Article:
As the United States and its partners enter ten years of operations in Afghanistan this fall, there is a growing interest in the Soviet experience there during the 1980s. Unfortunately, the Soviet-Afghan war is remembered for US, Pakistani, and Saudi support of the mujahedeen, the importance of US stinger missiles, Soviet Retreat, and subsequent civil war giving rise to the Taliban. This ahistorical narrative neglects the efforts the Soviets made in building Afghan security forces, which sustained a socialist government in Kabul for two years after the Soviets withdrew.
Lester Grau has been one of the few who fought the oversimplification of the Soviet-Afghan war and his work is important to understand operations from a Soviet perspective. Adding to this literature is a new article in the Journal of Slavic Military Studies. In an effort to review the Soviet experience without a Reaganesque lens, Anton Minkov and Gregory Smolynec have been researching and writing about Soviet state-building efforts in Afghanistan. Their latest article is "4-D Soviet Style: Defense, Development, Diplomacy and Disengagement in Afghanistan During the Soviet Period Part I: State Building." They review the various efforts the Soviets made to build an Afghan state through political, economic, and military means. The effort was at great cost to the Afghan people; by some estimates, over a million were killed and the legacy of landmines in Afghanistan persists today.
Minkov and Smolynec make a good case that the Soviets did not expect the resistance they encountered and had hoped for a repeat of quick operations reminiscent of Prague 1968 or Budapest 1956. While they quickly achieved their military objectives and installed their preferred leader, the Soviets realized there were no quick solutions. Ultimately, they embarked on a state-building strategy that "envisioned establishing a strong communist party and affiliated mass organizations, which would control all state institutions, including the Afghan army, the police and the security services. The Afghan security forces, together with the Red Army, would apply pressure on the insurgency and expand government control in the countryside...[A crucial part] was working with the youth, educating a new generation..." The approach the Soviets pursued (minus the mass killings) seems familiar.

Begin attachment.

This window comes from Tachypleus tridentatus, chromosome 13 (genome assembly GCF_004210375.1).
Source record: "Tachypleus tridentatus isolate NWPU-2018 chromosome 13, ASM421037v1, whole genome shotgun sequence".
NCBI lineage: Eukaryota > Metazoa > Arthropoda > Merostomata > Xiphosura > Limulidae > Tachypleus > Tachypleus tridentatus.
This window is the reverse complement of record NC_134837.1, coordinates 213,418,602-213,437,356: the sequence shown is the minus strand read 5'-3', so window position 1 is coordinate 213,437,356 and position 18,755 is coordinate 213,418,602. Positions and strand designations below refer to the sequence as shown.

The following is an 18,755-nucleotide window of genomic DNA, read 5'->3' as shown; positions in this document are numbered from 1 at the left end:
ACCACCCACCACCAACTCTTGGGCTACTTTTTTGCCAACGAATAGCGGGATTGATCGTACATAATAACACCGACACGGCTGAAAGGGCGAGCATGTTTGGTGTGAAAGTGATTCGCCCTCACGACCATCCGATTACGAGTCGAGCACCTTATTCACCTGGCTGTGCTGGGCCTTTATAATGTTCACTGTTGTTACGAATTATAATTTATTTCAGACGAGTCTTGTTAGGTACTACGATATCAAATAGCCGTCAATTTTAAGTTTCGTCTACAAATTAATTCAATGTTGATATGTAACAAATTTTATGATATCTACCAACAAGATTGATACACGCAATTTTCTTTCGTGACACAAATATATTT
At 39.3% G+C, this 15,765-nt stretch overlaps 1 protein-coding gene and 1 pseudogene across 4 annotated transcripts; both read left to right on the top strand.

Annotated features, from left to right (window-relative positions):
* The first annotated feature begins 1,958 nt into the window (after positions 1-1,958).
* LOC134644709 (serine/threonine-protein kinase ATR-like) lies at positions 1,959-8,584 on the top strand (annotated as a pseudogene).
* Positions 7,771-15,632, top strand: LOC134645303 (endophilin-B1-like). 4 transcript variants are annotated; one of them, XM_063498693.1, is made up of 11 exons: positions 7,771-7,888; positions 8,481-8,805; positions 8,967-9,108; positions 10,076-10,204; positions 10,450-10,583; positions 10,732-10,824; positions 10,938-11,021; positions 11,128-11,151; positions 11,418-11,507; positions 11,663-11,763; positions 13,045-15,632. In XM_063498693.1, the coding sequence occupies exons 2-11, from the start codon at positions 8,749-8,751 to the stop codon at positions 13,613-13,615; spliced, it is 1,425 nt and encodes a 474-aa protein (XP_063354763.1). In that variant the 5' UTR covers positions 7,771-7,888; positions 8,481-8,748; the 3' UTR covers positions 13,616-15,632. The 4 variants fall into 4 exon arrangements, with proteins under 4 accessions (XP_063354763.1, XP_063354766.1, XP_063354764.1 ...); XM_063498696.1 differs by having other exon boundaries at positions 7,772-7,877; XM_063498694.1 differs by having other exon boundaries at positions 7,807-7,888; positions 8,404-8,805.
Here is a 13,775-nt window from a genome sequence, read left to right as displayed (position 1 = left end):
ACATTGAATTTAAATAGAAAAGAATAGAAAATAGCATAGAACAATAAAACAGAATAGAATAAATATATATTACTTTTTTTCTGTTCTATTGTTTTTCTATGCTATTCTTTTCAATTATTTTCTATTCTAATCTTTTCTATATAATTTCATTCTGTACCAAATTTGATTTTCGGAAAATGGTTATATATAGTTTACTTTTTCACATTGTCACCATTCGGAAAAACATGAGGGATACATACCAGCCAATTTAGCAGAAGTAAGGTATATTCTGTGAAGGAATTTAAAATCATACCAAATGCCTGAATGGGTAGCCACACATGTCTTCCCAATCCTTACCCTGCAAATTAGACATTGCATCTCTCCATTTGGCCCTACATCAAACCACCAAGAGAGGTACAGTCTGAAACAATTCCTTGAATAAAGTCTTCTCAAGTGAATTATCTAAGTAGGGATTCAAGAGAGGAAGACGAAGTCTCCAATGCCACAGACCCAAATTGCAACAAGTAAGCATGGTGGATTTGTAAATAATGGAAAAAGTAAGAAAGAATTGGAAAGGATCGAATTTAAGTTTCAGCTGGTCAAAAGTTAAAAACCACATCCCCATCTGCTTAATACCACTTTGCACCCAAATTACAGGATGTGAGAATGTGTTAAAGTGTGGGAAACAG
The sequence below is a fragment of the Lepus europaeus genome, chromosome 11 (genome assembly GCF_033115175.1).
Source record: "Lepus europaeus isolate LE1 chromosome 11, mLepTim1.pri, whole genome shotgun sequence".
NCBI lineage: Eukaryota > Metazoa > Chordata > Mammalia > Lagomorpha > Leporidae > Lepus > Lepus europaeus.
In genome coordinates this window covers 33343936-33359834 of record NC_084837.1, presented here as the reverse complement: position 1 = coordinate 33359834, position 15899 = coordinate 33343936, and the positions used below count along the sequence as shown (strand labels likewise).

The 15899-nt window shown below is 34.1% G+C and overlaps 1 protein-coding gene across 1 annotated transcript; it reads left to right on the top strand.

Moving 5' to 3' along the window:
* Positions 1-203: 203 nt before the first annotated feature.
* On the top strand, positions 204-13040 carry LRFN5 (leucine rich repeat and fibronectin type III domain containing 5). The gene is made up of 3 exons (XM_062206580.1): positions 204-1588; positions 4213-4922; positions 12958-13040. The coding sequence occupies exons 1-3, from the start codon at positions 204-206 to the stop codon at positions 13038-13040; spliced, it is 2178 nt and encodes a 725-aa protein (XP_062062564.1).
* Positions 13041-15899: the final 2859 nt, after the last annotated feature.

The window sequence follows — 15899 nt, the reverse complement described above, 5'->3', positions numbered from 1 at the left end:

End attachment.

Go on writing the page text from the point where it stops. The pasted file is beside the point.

When the Soviet left in 1989, they trained and equipped about 310,000 personnel from the army, border guards, police, and intelligence services. After 1985, the Red Army gradually ceded operational responsibility to the Afghan Army. Minkov and Smolynec concluded "by 1989 the Soviet leadership believed that Afghan forces could ensure continuity of the pro-Moscow regime on their own...[the Afghan Army] was able to hold its ground, and even achieved important victories, defeating mujahidin offensives against Jelalabad and Kabul during 1989 and 1990."
The willingness to review Soviet lessons not only makes good historical sense, but also represents a good opportunity to reconsider one of the last chapters of the Cold War. In general, most analysts viewed the Soviet experience through Western eyes only concerned with Soviet defeat. By examining Soviet efforts in the context of supporting the Kabul government, building an Afghan state, there are important lessons to be learned. Unfortunately, the Soviet experience in Afghanistan was left to the dustbin of history; it is good to see analysts like Minkov and Smolynec are resurrecting this discussion to inform current thinking on Afghanistan.